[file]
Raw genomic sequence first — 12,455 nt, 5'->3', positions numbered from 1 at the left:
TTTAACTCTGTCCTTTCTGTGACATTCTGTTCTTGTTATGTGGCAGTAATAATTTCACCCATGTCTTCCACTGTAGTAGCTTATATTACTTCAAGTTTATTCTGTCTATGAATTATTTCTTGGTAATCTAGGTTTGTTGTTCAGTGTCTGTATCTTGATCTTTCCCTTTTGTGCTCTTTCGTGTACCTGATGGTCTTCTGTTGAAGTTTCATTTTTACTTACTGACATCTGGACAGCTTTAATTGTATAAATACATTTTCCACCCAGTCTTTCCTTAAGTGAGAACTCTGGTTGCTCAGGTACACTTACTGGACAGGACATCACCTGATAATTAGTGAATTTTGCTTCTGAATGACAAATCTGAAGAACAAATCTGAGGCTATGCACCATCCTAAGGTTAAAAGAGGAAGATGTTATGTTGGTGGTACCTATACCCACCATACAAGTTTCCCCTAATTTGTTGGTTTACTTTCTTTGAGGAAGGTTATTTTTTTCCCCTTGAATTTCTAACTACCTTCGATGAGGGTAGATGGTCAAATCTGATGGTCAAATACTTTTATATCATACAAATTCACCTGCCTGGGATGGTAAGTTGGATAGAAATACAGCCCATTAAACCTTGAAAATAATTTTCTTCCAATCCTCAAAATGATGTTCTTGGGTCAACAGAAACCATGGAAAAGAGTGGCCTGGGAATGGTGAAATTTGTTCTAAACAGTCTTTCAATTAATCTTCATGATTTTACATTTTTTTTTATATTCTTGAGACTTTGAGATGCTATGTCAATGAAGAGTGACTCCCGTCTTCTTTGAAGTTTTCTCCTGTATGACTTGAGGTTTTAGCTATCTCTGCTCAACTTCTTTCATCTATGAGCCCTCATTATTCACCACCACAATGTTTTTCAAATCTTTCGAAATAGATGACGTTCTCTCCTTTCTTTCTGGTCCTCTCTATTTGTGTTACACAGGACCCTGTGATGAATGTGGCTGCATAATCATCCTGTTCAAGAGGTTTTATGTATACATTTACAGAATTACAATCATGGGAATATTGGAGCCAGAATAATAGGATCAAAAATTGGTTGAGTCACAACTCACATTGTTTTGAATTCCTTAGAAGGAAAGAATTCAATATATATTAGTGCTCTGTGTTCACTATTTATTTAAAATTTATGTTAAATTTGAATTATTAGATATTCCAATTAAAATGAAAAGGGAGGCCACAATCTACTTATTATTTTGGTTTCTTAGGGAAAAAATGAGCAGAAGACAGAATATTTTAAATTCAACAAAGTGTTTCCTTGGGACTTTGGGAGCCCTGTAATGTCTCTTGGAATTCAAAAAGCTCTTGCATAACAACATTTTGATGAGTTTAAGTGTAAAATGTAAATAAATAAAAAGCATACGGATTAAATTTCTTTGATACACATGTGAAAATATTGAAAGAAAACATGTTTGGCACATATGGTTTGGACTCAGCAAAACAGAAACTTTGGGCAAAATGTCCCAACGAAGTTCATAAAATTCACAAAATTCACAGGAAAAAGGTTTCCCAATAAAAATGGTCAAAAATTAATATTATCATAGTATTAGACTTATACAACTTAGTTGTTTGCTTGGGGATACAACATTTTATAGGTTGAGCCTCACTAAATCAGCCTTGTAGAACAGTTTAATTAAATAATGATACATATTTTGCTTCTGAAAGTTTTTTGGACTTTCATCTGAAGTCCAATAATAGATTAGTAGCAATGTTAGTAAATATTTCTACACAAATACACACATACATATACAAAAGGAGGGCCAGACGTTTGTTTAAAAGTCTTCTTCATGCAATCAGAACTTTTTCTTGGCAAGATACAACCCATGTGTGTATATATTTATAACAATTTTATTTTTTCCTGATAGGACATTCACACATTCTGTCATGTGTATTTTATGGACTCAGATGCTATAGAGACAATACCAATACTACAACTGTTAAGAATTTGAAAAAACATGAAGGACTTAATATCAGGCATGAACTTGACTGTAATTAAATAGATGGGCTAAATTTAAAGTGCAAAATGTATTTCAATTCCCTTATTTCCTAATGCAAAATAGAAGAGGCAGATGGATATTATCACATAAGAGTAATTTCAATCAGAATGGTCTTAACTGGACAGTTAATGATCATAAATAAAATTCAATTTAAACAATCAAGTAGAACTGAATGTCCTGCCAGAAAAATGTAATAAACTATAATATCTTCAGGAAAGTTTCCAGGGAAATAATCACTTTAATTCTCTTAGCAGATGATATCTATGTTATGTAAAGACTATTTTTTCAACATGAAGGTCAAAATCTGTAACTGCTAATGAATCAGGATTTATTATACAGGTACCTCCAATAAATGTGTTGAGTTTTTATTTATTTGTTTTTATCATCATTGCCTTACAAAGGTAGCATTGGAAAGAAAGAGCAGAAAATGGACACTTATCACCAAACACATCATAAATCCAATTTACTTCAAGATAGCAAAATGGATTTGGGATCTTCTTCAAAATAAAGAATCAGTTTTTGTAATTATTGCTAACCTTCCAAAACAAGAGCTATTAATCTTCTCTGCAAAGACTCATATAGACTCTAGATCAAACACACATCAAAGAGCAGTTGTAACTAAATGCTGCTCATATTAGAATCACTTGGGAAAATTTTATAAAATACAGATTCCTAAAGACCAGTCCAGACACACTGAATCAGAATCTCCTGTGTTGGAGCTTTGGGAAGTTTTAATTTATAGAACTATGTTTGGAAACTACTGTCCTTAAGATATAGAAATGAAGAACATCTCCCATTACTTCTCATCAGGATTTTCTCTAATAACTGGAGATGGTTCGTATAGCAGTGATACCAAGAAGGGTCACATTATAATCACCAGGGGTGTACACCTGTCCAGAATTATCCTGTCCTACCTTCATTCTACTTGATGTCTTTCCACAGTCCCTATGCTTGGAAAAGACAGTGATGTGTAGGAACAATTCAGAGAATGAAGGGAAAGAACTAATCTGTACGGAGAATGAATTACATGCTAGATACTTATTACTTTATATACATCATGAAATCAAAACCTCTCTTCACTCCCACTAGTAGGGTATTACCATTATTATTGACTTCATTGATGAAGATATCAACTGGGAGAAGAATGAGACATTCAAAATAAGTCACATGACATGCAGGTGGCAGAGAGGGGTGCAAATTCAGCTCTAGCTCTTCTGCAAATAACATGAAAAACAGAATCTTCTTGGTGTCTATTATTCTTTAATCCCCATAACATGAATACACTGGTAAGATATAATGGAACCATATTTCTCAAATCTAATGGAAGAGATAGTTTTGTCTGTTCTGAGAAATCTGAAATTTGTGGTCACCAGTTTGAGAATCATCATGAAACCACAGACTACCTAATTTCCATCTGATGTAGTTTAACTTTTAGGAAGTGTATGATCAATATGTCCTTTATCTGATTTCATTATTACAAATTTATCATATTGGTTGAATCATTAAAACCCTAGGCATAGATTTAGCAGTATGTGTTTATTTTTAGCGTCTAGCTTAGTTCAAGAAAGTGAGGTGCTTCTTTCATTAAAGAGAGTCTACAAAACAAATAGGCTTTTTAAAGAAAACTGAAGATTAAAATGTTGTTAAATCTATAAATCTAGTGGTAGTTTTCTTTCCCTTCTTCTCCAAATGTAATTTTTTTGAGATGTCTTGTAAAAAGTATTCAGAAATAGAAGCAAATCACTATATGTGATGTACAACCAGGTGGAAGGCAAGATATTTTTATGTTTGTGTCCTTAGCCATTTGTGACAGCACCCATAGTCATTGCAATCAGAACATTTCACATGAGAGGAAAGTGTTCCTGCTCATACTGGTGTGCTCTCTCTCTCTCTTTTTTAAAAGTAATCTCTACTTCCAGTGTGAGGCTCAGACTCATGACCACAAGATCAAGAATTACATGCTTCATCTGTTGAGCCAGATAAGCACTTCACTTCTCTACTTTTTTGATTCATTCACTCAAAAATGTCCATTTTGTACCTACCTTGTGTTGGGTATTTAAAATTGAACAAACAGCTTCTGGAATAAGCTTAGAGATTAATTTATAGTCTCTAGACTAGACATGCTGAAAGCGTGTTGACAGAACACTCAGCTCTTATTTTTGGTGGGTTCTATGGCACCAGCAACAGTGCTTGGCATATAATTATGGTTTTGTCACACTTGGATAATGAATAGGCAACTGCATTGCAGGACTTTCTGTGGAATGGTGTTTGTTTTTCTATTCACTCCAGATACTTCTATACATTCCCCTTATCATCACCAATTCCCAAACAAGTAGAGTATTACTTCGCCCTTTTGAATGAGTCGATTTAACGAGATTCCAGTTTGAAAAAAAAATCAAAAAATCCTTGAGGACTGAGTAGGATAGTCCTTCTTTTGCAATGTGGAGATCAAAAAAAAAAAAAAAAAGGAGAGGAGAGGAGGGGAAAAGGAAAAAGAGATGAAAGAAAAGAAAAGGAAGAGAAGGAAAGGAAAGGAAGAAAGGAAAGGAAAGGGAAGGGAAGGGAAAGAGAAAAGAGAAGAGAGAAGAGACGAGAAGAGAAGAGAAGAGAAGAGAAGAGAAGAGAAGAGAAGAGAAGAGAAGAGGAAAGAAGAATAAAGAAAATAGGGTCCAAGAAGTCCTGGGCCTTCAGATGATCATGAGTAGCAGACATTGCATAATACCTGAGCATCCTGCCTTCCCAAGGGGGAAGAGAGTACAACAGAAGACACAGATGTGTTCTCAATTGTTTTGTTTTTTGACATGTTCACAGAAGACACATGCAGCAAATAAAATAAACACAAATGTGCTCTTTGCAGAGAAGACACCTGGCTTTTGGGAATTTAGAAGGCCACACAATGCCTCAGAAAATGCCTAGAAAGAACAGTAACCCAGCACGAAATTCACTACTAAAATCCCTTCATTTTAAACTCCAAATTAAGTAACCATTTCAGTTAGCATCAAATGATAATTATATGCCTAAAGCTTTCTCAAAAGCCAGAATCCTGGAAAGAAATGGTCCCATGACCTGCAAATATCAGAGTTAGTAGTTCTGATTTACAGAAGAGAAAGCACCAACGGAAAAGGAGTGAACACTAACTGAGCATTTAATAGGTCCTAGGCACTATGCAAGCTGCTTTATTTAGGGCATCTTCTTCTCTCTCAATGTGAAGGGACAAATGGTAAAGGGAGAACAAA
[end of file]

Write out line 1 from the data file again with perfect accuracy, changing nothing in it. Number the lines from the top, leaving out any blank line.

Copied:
Raw genomic sequence first — 12,455 nt, 5'->3', positions numbered from 1 at the left: